So, who is Brian Selznick? After graduating from Rhode Island School of Design, Selznick wrote and illustrated his first book, The Houdini Box (1991), while working at Eeyore's books for Children in Manhattan. Since then, he has illustrated many books for children, including Frindle by Andrew Clements, The Doll People by Ann Martin and Laura Godwin, and Amelia and Eleanor Go for a Ride by Pam Muñoz Ryan.

He received a 2002 Caldecott Honor for his illustrations in The Dinosaurs of Waterhouse Hawkins and was awarded the 2008 Caldecott Medal for his innovative, cinematic The Invention of Hugo Cabret, a 526-page book told in words and pictures — nearly 300 pages of pictures! — that he both authored and illustrated, and which has been made into a film, Hugo, directed by Martin Scorsese that will be released in theaters this month.

Our creative and talented staff in the Education department put together the Room of Wonders, an interactive gallery that will take children out of the tangible world, and into the realm of the impossible with activities and exciting ways to engage with art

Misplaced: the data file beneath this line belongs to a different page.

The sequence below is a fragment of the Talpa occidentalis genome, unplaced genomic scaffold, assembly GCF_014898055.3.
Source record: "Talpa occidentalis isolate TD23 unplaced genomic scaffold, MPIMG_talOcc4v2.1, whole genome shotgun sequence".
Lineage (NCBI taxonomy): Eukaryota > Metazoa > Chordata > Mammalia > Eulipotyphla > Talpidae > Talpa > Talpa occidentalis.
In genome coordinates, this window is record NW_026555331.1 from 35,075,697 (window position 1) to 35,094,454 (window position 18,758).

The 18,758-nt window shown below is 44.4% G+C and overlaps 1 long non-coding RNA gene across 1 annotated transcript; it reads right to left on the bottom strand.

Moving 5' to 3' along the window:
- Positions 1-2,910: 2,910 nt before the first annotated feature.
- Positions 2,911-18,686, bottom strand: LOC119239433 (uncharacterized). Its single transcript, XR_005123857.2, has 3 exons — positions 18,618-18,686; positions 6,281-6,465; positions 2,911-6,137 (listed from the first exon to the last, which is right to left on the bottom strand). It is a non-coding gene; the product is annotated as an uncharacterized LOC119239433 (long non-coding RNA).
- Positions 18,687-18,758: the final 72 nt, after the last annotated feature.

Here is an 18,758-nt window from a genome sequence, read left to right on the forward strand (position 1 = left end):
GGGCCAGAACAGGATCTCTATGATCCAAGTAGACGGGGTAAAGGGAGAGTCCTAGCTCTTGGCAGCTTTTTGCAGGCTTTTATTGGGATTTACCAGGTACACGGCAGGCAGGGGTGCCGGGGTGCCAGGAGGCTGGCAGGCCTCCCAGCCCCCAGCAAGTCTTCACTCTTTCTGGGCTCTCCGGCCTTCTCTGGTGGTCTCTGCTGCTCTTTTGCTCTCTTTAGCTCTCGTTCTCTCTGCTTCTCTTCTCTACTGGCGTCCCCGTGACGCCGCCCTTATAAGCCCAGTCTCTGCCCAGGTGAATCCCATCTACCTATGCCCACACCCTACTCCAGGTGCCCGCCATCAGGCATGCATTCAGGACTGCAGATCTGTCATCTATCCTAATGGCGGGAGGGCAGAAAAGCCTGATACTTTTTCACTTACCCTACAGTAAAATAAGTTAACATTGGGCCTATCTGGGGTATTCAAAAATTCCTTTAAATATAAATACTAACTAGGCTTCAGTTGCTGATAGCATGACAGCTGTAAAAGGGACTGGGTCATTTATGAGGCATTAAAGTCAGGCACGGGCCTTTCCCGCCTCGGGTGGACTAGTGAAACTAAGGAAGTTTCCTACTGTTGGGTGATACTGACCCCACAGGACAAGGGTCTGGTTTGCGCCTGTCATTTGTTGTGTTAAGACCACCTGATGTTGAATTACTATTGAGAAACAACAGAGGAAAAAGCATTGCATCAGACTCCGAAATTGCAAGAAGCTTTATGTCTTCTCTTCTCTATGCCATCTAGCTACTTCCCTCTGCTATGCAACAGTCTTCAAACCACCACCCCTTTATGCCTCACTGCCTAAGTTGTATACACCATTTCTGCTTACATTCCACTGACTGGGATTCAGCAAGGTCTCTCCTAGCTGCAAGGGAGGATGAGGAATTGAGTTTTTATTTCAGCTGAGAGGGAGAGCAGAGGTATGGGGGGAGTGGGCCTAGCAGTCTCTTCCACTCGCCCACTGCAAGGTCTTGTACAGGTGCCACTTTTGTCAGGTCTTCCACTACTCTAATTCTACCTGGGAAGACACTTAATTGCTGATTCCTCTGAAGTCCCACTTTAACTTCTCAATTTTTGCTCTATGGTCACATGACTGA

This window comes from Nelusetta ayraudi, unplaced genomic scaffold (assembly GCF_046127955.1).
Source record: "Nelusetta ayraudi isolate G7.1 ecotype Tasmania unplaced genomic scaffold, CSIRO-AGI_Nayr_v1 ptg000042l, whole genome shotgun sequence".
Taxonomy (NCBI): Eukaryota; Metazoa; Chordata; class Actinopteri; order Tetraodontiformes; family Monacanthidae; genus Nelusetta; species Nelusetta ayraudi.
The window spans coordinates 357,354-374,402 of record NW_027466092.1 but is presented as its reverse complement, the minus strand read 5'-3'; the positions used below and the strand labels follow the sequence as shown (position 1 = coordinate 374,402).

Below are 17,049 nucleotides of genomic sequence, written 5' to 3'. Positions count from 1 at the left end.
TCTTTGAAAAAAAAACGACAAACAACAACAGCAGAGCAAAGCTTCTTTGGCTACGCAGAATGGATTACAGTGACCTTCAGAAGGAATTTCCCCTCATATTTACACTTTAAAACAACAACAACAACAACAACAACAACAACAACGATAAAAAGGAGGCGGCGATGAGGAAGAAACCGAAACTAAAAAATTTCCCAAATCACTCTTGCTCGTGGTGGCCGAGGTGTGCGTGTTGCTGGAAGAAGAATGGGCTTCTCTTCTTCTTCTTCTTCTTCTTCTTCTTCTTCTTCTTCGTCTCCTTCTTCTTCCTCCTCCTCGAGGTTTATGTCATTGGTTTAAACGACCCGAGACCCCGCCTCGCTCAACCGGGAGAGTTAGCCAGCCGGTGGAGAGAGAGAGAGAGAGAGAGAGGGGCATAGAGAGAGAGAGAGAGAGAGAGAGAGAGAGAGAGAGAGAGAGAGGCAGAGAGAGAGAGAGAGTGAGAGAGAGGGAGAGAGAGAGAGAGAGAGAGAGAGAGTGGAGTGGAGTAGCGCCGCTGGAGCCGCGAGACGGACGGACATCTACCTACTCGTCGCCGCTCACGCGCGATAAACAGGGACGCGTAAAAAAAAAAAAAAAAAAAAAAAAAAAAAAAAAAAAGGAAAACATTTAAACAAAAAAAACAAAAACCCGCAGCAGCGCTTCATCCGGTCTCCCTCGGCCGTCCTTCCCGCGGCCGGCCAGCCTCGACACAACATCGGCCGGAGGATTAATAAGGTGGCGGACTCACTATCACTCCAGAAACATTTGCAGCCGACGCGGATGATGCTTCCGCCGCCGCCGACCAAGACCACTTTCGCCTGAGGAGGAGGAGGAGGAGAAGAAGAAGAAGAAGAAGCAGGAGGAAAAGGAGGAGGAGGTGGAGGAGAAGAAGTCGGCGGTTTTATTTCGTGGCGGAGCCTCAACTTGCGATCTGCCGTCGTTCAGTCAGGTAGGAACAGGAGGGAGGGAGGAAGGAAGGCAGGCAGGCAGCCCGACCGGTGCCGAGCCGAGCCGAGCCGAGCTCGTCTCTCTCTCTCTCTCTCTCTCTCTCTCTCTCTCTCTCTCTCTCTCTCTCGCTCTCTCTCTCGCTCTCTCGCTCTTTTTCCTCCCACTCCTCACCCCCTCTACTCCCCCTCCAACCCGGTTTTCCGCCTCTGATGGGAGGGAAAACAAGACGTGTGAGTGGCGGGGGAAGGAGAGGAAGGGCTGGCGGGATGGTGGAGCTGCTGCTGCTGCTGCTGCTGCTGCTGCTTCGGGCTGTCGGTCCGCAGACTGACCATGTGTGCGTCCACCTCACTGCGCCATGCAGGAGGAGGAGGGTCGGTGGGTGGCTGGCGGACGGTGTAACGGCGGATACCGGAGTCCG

We didn't stop at the Room of Wonders, there are other exciting kid-friendly/family oriented events planned this month. Enjoy something new and fun with the family on Saturday mornings with our monthly program, Family Studio (Saturday, November 5, 10:30 am - 2:30 pm). Drop in at the Dixon to create magnificent works of art, play a game, solve a puzzle, or explore the world of art through children’s books with your family. We have projects and tools for all ages. This month's Family Studio has extended hours to fit more activities based on From Houdini to Hugo.

The fun doesn't stop there! Our popular Family Day is coming up next week (Saturday, November 12, from 10 am - 2 pm) and we will have more of what you love - games, activities, contests, face painting - plus many more exciting extras to look forward to, all with a Selznick twist! You don't want to miss this last Family Day of 2011, full of wonder and magic, surrounded by beautiful art and gardens.

Join the Dixon now and experience even more fun for you and the whole family, in conjunction with  From Houdini to Hugo: The Art of Brian Selznick between October 23 and January 8! 
New Family/ Dual membership levels and above will receive the following:

  • 20% off any one item at Booksellers of Laurelwood
  • Advance opportunities to see the premiere of the film "Hugo" at Malco Theatres
  • Already a member? Give a Gift Membership and receive a free dessert (with purchase of an entrée) at The Booksellers Bistro